Isn’t it always the most trying travel experiences that make for the best stories? The so-called live to tell moments we’ll recount over a few glasses of wine, some day in the not-too-distant future; the moments that when we’re in them, our humanity (sanity) is tested beyond comfortable limits. Well, my boyfriend and I found ourselves in such a moment(s) as we made our way down to Palm Springs last week.
If Odysseus had flown United, this would be his story.
No, there weren’t enchanting sirens or a battle of suitors for my hand, but there were many boarding passes, missed flights and luggages held hostage. An overnight in a faraway land called the outskirts of Denver Airport and not one, not two, but three snowstorms.
It all started at Pearson Airport. As we embarked on our journey we thought to ourselves, OK, getting through this customs lineup, the huge security line and a freakish hour-long wait at Tim Horton’s is our only struggle this morning, after which, we will be sitting poolside in Palm Desert by 2pm.
The gods had other plans for Alexander and Justine that day.
You see, our entire itinerary (not going to lie, my boyfriend planned this one) hinged on a 45-min connection in Hades’ Tartarus, also known as Chicago O’Hare, that we were destined to miss from the start. That is, if our incoming vessel ever made it to Pearson in the first place, which it didn’t. And so, we had to figure out another way to get across the Mid-Western United States as Persephone’s winter storm made haste towards Terminal 1.
That’s when we encountered two fellow travellers, clad in Stella McCartney and Panama hats, as though Zeus himself had placed them at our feet. They, too, were trying to get to Palm Desert that fateful afternoon. Eva and Len, like two characters out of a J.D. Salinger book, instantly became our travel companions. For better or for worse, we were now in this together.
“There’s a flight leaving for Denver in two hours, with a few hours to spare before connecting to Palm Springs in the early evening,” our United Airlines soothsayer suggested.
“Let’s do it.”
Well, dear readers, guess what? That flight never made it to Pearson, either. By this time a white blanket of fog, precipitation and bad omens descended upon our beloved YYZ. As we waited aimlessly for a solution, we heard of another flight to Denver leaving in a few hours. Closing our connection time to Palm Springs down to precisely 43 minutes. Could we do it? We weren’t confident. But one thing was for sure: we were not turning around to go back home now.
A quick stop at the Maple Leaf Lounge wherein I consumed three bowls of pasta salad and two goblets of Chardonnay, I was now pronounced drunk enough not to care if I ever saw tomorrow. It was a low point, for sure, and as I ravaged a bread roll with my bare hands and teeth, I felt Spartan. Let the executive class travellers using forks stare at me. They don’t know what I’ve been through. They knoweth not the struggle.
5:18pm. Boarding time for flight AC 666 to Denver. Never mind that we flew right into the eye of the storm and I thought, here we go, Malaysia Airlines. We had already missed our Palm Springs connection before take-off. Of course, de-icing delayed us precisely 43 minutes.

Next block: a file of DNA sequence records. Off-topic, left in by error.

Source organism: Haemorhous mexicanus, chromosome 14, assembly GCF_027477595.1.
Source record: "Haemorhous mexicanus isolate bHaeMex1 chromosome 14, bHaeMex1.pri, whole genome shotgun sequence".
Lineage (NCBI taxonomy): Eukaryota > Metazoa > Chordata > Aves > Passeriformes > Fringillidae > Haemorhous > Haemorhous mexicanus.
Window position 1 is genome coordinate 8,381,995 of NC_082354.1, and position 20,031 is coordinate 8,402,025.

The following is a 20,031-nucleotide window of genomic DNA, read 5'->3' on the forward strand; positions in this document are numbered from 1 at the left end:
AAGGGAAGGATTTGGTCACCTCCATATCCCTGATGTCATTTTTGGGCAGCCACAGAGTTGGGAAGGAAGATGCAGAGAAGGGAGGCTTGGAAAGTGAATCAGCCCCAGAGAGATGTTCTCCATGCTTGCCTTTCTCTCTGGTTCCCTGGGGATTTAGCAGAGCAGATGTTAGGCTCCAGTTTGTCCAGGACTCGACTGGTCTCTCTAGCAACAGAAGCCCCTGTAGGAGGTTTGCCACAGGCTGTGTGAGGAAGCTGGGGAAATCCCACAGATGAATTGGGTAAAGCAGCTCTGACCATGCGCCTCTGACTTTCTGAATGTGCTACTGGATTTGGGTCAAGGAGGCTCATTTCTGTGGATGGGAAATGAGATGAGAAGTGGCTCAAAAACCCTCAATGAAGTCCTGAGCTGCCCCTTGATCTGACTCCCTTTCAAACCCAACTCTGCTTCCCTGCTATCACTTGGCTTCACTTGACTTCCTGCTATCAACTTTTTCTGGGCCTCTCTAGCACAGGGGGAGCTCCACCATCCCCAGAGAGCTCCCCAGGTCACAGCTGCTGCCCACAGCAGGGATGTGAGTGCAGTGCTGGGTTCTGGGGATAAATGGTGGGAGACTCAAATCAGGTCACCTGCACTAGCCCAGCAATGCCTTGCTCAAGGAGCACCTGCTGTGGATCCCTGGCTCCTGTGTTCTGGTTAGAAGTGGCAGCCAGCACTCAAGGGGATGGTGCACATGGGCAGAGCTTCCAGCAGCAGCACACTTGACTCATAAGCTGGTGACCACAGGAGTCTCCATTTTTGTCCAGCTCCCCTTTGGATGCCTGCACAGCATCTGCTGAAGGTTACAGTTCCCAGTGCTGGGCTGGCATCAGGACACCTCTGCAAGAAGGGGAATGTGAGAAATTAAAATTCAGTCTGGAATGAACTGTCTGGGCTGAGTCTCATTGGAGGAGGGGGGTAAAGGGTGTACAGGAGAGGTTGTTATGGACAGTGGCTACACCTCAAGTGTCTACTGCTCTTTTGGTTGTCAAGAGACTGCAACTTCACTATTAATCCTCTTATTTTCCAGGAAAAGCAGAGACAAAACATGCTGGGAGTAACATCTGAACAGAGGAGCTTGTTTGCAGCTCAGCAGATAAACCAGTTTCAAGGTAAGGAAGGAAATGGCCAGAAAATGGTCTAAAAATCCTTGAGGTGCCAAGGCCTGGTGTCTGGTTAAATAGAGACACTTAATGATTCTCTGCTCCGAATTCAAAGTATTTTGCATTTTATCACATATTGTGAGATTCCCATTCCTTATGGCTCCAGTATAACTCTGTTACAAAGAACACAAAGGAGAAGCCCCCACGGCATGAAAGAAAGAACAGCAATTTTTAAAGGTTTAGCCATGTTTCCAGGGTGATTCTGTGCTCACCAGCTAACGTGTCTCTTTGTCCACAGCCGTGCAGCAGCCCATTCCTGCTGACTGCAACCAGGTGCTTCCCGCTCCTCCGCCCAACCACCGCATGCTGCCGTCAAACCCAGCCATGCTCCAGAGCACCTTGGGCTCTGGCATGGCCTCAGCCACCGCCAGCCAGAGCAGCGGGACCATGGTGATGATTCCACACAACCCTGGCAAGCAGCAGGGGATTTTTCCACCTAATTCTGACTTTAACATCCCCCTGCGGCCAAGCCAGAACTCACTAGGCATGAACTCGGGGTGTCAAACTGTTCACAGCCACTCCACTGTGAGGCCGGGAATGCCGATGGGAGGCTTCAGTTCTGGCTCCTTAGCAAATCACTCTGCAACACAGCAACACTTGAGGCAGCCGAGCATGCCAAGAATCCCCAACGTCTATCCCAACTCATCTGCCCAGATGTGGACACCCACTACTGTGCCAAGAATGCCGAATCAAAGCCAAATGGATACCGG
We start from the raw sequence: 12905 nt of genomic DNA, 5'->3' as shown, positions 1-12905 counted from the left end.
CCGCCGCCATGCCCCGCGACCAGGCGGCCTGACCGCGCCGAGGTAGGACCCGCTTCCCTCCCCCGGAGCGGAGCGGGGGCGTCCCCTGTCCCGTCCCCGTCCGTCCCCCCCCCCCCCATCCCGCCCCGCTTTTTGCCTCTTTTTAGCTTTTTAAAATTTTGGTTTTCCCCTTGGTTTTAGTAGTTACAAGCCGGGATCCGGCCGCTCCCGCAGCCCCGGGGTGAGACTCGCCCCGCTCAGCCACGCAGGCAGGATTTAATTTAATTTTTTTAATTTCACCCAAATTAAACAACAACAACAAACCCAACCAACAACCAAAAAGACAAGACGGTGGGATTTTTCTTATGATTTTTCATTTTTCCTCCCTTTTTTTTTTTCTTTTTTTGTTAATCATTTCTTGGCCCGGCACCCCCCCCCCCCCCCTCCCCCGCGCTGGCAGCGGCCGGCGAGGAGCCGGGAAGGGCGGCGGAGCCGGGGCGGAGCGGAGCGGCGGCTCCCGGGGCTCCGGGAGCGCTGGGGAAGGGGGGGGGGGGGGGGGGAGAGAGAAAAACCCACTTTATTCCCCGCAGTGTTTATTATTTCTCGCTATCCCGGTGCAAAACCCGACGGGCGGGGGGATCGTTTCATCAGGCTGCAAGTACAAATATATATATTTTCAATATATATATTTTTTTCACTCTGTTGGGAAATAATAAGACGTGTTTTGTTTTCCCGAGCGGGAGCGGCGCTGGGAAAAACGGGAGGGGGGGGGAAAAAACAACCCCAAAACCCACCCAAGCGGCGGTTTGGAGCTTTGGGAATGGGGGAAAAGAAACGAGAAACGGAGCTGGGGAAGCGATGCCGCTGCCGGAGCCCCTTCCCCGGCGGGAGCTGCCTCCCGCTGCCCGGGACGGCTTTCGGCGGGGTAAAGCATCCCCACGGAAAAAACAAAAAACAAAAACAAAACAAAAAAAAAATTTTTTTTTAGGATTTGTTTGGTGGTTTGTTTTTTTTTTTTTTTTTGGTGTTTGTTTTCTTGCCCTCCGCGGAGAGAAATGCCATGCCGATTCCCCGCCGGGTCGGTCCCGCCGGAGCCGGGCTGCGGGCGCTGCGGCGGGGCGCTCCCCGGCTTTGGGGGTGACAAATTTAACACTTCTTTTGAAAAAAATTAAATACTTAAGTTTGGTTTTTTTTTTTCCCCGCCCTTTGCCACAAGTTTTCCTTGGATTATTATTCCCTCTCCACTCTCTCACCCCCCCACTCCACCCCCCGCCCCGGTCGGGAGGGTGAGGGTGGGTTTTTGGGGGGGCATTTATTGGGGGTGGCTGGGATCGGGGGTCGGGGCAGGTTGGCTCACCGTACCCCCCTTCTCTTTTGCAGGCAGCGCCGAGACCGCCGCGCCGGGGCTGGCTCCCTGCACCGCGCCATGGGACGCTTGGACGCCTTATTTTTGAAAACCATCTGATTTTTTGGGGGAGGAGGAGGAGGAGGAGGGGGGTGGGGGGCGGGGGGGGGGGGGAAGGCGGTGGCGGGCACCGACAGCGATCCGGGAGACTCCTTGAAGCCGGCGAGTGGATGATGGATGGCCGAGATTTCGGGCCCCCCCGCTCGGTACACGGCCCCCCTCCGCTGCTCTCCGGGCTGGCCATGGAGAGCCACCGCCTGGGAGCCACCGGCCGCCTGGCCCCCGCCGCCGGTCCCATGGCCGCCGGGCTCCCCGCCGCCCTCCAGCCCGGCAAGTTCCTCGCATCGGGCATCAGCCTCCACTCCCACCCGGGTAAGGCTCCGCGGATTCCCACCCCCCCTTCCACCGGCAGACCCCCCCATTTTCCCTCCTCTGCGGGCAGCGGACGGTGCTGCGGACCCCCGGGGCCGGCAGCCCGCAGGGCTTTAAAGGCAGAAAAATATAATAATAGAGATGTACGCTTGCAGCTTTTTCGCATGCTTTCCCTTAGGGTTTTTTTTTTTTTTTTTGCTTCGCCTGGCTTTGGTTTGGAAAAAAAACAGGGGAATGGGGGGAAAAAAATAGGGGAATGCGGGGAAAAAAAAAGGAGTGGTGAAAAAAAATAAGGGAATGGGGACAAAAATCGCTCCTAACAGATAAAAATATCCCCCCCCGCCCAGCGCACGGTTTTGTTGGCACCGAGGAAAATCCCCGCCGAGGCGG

If you know any mathematics, you would have by now calculated that we were screwed. Pulling into Denver Airport we had no suitcases, no hotel, no flight to Palm Springs, and frankly, no hope. With Eva and Len as our guiding constellation, we decided to book a flight to Los Angeles at 8 am and then drive to the desert instead.
The plan was settled. Two airport-courtesy toothbrushes in hand, we booked a larger-than-life suite at the Hyatt House, Denver Airport; we ordered two Ruby Tuesday turkey burgers to our room and tried to get some sleep. The night was filled with howls and sounds, all sorts of creatures were out. We awoke to find another beautiful winter storm – but luckily the people of Denver were well-equipped to deal with Poseidon’s wrath.
A half-eaten omelette and two cups of coffee later it was 6:15 am and we were on a shuttle bus to salvation.
As if by premonition, as soon as we got to the airport, we decided to first check on our luggage to make sure it was also headed to LAX.
“You know, eight seats just opened up on the Palm Springs flight leaving in one hour,” said an angelic voice behind the baggage claim desk.
And just like that, we were saved. We called our travel companions, elated. For the first time in 24 hours there appeared a glimmer of hope; a light at the end of the tunnel. As though Virgil was leading us out of hell, we kissed Denver goodbye and never looked back. That is, until our flight had to delay boarding by one hour because of engine maintenance. Len rolled his eyes and said, “but, of course.”
Flying over the Grand Canyon I had a comforting feeling that everything in life is connected. How was it that this vast, empty land was carved out of the earth by a river? Imagine it completely covered by an ice age? It is millions of years old. I couldn’t comprehend such a concept, with human lifespan averaging about 70 years how could we be so self-involved when things like The Grand Canyon exist, and will continue to exist even beyond our own extinction?
How could we even be mad that it took us two days to get to our destination when to experience even one day on earth is a precious gift from the gods (whoever they are). I vowed to complain less about minutiae and stop being so narrow-minded. The world wasn’t going to end if I didn’t check my email 50 times a day. Palm Springs, when we finally arrived, was the perfect place to go hiking and reflect on our Odyssey.
As I gazed over the Coachella Valley Vista Point on Hwy 74 I closed the book with two thoughts: We made two new friends along the way and we had a great story to tell.